Today is the last day of Joscelyn’s Blood Drive. Our deepest thanks go to everyone who donated, those who tried to donate but couldn’t and those who shared the blood drive info with others! The hospital told us it would be wise to reserve two units of blood for Joscelyn’s upcoming hemispherectomy surgery and at last count, we have over 25! Many of you shared with me that Joss was already quite “famous” at the various Florida’s Blood Center locations you visited. We are comforted (and somewhat astounded!) to know that SO many people are praying for her and rooting for her as she begins the fight of her life!
Several of you have asked, “What happens next?”
The answer is testing.
Lots and lots of testing.
On Monday, July 2nd, Joscelyn will check into the Epilepsy Center for Kids at the Walt Disney World Pavilion at Florida Hospital for Children.to undergo extensive pre-surgery evaluation. A child is normally referred to the Epilepsy Center for Kids’ Surgical Program when their seizures have been proven to be “intractable”, meaning that they do not respond to anti-seizure medications. This has been the case with Joscelyn. Her current anti-seizure medication will keep her seizures at bay for several days but then a breakthrough seizure like this will happen:
In Joscelyn’s case, she typically has “cluster seizures” meaning that she’ll have a seizure like this, and then another, and then another, over and over again in quick succession. Wednesday night, she just kept seizing and seizing until finally, I didn’t know what else to do and took her to the ER. We know that these epileptic seizures are the result of hemimegalencephaly (HME), a rare, severe congenital malformation of the brain. In Joscelyn’s case, the left side of her brain is damaged. Without treatment, the seizures that are being generated from the damaged side of her brain will greatly reduce the quality (and possibly duration) of her life and are likely leave her permanently disabled.
Since medication hasn’t proved helpful in eliminating her seizures, her doctors at the Epilepsy Center for Kids are recommending that she undergo a hemispherectomy and have at least the majority, if not the entire, damaged left side of her brain surgically removed and/or disconnected from the good right half. Not only should this stop (or at least greatly reduce) the number of seizures she’s having but it will also prevent the seizure activity originating from the left side of her brain to negatively impact the healthy right side of her brain. Once the left side is removed, the right side of her brain is eventually expected to take over the functions and responsibilities of the missing left side. (i.e. Motor, language, etc.)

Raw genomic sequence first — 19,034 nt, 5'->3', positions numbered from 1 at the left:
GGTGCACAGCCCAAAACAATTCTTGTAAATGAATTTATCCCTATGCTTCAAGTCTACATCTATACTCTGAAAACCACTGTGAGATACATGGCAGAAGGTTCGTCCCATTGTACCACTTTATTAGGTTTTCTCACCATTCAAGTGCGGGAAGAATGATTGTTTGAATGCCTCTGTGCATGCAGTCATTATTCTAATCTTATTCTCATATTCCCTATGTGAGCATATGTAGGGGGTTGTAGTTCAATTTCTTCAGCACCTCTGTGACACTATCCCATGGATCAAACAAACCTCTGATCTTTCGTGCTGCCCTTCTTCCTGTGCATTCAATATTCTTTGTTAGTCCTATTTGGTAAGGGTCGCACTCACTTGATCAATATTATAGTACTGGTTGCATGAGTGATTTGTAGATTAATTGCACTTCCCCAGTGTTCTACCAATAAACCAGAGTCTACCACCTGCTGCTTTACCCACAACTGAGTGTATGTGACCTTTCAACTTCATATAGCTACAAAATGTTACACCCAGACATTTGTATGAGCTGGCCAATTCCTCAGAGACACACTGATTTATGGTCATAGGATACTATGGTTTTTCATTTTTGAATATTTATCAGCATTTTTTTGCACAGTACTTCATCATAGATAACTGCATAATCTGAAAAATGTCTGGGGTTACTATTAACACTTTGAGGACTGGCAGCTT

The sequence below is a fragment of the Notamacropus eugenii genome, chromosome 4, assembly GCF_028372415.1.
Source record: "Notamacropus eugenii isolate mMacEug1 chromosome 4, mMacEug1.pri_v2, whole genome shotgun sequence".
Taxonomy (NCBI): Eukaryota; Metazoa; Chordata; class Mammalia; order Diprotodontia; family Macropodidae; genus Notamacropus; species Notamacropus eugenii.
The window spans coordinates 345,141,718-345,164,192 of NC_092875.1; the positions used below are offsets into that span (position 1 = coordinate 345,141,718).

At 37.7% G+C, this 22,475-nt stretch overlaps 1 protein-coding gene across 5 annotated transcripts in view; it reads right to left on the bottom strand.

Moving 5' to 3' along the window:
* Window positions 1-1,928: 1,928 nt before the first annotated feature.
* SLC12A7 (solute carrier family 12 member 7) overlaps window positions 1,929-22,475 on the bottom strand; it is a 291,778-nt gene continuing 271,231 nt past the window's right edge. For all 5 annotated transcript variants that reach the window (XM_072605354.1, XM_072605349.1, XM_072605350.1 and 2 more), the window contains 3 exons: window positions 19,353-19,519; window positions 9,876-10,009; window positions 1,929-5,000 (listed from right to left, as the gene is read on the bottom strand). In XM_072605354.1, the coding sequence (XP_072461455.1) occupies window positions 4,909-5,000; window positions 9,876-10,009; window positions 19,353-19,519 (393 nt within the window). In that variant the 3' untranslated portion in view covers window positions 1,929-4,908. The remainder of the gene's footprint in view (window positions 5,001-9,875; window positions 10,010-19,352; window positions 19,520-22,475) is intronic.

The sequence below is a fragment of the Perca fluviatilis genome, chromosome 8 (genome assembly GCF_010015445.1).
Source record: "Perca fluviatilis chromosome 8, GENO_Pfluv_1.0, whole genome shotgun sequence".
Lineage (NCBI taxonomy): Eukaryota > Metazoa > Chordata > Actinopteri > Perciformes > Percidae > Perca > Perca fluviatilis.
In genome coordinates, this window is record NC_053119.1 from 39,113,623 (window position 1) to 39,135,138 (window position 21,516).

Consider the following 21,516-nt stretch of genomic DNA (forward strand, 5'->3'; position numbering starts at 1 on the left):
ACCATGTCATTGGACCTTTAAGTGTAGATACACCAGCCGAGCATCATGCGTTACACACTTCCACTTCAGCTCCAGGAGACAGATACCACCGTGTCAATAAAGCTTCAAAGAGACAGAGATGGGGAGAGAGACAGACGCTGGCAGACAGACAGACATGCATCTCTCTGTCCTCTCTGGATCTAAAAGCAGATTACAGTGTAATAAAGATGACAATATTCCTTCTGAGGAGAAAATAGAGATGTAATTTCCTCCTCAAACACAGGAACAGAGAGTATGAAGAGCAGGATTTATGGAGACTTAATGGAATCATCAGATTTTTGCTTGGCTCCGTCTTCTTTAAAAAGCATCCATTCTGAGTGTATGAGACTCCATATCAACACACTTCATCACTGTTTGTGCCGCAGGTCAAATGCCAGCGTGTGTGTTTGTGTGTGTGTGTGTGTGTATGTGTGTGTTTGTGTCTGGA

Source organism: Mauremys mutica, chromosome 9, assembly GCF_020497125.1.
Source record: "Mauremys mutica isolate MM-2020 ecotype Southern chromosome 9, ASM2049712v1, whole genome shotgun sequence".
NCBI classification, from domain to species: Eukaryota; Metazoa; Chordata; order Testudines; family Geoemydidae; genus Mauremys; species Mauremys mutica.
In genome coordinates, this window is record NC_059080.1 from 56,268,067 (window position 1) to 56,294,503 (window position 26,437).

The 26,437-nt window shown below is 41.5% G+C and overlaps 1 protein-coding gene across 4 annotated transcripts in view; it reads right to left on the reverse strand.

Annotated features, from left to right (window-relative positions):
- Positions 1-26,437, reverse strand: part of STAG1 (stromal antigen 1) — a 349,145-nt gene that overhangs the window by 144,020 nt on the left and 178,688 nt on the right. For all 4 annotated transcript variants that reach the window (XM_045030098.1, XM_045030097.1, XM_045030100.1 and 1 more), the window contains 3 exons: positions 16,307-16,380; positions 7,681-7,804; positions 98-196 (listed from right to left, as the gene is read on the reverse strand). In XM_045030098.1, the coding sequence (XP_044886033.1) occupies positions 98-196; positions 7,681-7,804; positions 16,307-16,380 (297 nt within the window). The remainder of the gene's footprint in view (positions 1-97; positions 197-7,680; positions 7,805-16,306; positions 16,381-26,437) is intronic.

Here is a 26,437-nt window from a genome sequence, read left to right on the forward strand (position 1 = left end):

It goes without saying that no one wants to rush into a procedure like this. Hemispherectomy is widely considered to be the most invasive surgical technique in use today. Before her doctors can consider operating, they want to be absolutely sure that the right side of her brain is undamaged and up to the task of fully compensating for the malformed left hemisphere once it has been removed.
So, beginning Monday, Joscelyn will undergo all or some of the following tests (plus possibly others):
1) Video EEG recording: A painless test that records the electrical activity associated with seizures. Her doctors want to capture at least 3 seizures on video.
2) Single Photon Emission Computed Tomography or (SPECT): Ictal/interictal SPECT scans can show areas of increased brain activity (seizures) related to increased blood flow to these area(s). These scans show a bright white or red flare, highlighting area(s) responsible for causing seizures.
3) Positron Emission Tomography (PET) Scan: A test that measures how the body uses blood sugar (glucose) within brain cells. Blood sugar acts like food for our brain. This test will help her doctors see chemical changes taking place in the brain and highlight areas in which seizures may be active.
If everything goes well, Joscelyn will have a hemispherectomy performed on July 5th or 6th.
Please join us in praying that the doctors don’t find anything that would cause them to have to delay the surgery for ANY reason! The stress and anxiety of the last month has been so great, we are eager to put the surgery behind us and move on with her rehabilitation.
Joss was feeling pretty well yesterday despite the ER trip on Wednesday evening. She played happily and was even willing to model an adorable hat that had been sent to us by Allie Machin of Cozi Bear Boutique.
I’ve never had the privilege of meeting Allie but she sent a lovely note along with several hats explaining that she had heard about Joscelyn’s upcoming surgery from a friend. How thoughtful of her to reach out to us! Thanks, Allie!
You can see some of Allie’s adorable offerings here: Cozi Bear Boutique
Since Joss was so happy, I took the opportunity to go to dinner with my dear friend Debbie and indulge in a little “me” time. It will likely be my last opportunity to do so for a while since we’re looking at spending anywhere from 2-6 weeks in the hospital and will then be very busy with various outpatient therapy appointments.
Chocolate fondue just makes everything better, don’t you think? 😉
Meanwhile the boys already have their suitcases packed to stay at Grandma’s house while we’re at the hospital. They’re just a tad bit excited! And who can blame them? Who wouldn’t want to stay with a Grandma who spoils you like this?
That’s all for now.
I will be updating you from the hospital with news of how her testing is proceeding and the exact date of the surgery.
Thank you so much for continuing to pray for our family and especially for our precious little girl!